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  14.  93
    Convention and Language.Henry Jackman - 1998 - Synthese 117 (3):295-312.
    This paper has three objectives. The first is to show how David Lewis' influential account of how a population is related to its language requires that speakers be 'conceptually autonomous' in a way that is incompatible with content ascriptions following from the assumption that its speakers share a language. The second objective is to sketch an alternate account of the psychological and sociological facts that relate a population to its language. The third is to suggest a modification of Lewis' account (...)
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  15. Expression, Thought, and Language.Henry Jackman - 2003 - Philosophia 31 (1-2):33-54.
    This paper discusses an "expressive constraint" on accounts of thought and language which requires that when a speaker expresses a belief by sincerely uttering a sentence, the utterance and the belief have the same content. It will be argued that this constraint should be viewed as expressing a conceptual connection between thought and language rather than a mere empirical generalization about the two. However, the most obvious accounts of the relation between thought and language compatible with the constraint (giving an (...)
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  16.  50
    Prudential Arguments, Naturalized Epistemology, and the Will to Believe.Henry Jackman - 1999 - Transactions of the Charles S. Peirce Society 35 (1):1 - 37.
    This paper argues that treating James' "The Will to Believe" as a defense of prudential reasoning about belief seriously misrepresents it. Rather than being a precursor to current defenses of prudential arguments, James paper has, if anything, more affinities to certain prominent strains in contemporary naturalized epistemology.
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  17. Semantic Pragmatism and a Priori Knowledge: (Or 'Yes We Could All Be Brains in a Vat').Henry Jackman - 2001 - Canadian Journal of Philosophy 31 (4):455-480.
    Hillary Putnam has famously argued that we can know that we are not brains in a vat because the hypothesis that we are is self-refuting. While Putnam's argument has generated interest primarily as a novel response to skepticism, his original use of the brain in a vat scenario was meant to illustrate a point about the "mind/world relationship." In particular, he intended it to be part of an argument against the coherence of metaphysical realism, and thus to be part of (...)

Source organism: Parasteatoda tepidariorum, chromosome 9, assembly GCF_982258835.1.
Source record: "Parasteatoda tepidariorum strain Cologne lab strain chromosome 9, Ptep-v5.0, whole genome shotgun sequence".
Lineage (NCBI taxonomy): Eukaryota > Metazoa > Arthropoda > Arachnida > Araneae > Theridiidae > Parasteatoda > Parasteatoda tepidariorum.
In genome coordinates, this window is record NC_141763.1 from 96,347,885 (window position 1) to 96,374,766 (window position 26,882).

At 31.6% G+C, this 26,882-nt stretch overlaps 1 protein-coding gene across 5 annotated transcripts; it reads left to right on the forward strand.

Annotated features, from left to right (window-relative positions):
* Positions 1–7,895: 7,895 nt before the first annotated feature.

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  18.  47
    Temporal Externalism, Normativity and Use.Henry Jackman - manuscript
    Our ascriptions of content to utterances in the past attribute to them a level of determinacy that extends beyond what could supervene upon the usage up to the time of those utterances. If one accepts the truth of such ascriptions, one can either (1) argue that subsequent use must be added to the supervenience base that determines the meaning of a term at a time, or (2) argue that such cases show that meaning does not supervene upon use at all. (...)
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  19.  79
    Temporal Externalism, Constitutive Norms, and Theories of Vagueness.Henry Jackman - 2006 - In Tomas Marvan (ed.), What Determines Content? The Internalism/Externalism Dispute. Cambridge Scholars Press.
    Another paper exploring the relation between Temporal externalism and Epistemicism about Vagueness, but with slightly more emphasis on the role of constitutive norms relating to our concept of truth.
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  20. James' Pragmatic Account of Intentionality and Truth.Henry Jackman - 1998 - Transactions of the Charles S. Peirce Society 34 (1):155-181.
    William James presents a preference-sensitive and future-directed notion of truth that has struck many as wildly revisionary. This paper argues that such a reaction usually results from failing to see how his accounts of truth and intentionality are intertwined. James' forward-looking account of intentionality (or "knowing") compares favorably the 'causal' and 'resemblance-driven' accounts that have been popular since his day, and it is only when his remarks about truth are placed in the context of his account of intentionality that they (...)
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  21.  76
    Radical Interpretation and the Permutation Principle.Henry Jackman - 1996 - Erkenntnis 44 (3):317-326.